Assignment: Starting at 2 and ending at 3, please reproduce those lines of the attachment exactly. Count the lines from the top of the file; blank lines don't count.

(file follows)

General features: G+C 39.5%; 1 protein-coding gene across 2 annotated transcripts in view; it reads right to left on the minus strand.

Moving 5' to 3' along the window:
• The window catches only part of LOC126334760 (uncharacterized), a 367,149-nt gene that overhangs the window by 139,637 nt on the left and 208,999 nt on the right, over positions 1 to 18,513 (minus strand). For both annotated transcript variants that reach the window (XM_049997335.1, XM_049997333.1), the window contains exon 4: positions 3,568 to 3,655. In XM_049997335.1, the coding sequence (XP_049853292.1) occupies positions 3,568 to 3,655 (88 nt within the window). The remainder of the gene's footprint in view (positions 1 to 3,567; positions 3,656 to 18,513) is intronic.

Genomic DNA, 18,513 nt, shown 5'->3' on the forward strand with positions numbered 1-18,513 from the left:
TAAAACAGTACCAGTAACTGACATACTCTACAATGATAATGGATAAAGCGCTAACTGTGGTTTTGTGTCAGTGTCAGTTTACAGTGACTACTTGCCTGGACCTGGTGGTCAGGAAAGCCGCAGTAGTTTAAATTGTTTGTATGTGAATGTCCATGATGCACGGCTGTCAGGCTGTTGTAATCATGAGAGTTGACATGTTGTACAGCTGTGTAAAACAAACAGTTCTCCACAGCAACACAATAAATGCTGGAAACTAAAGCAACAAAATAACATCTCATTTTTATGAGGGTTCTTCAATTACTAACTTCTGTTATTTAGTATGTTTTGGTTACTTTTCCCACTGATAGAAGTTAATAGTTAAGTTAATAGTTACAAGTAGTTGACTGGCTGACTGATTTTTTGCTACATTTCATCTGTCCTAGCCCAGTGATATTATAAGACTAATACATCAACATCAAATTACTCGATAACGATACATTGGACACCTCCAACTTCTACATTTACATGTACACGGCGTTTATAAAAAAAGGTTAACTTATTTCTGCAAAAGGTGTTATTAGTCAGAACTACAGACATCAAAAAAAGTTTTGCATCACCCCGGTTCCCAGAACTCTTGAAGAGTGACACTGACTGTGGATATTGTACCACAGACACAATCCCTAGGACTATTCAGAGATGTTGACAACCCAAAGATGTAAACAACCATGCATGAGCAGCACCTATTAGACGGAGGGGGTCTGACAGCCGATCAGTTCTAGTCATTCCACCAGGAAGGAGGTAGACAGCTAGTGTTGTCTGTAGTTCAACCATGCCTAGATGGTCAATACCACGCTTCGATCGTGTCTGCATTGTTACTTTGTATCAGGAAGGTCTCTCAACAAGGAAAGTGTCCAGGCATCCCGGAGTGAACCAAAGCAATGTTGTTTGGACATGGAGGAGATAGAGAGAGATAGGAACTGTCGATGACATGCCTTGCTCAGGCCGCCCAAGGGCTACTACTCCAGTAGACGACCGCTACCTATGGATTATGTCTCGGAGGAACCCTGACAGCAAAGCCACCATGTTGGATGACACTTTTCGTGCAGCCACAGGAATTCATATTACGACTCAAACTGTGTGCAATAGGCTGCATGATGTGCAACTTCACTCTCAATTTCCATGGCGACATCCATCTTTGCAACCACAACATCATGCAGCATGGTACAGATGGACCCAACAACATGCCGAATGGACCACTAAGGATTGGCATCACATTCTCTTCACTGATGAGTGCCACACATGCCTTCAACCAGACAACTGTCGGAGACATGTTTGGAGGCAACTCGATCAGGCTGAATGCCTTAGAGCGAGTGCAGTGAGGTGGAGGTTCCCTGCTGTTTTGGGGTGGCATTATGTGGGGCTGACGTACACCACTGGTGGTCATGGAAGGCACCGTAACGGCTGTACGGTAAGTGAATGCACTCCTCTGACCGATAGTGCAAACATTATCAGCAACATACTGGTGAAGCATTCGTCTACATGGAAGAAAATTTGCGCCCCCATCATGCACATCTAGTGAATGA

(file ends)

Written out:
Moving 5' to 3' along the window:
• The window catches only part of LOC126334760 (uncharacterized), a 367,149-nt gene that overhangs the window by 139,637 nt on the left and 208,999 nt on the right, over positions 1 to 18,513 (minus strand). For both annotated transcript variants that reach the window (XM_049997335.1, XM_049997333.1), the window contains exon 4: positions 3,568 to 3,655. In XM_049997335.1, the coding sequence (XP_049853292.1) occupies positions 3,568 to 3,655 (88 nt within the window). The remainder of the gene's footprint in view (positions 1 to 3,567; positions 3,656 to 18,513) is intronic.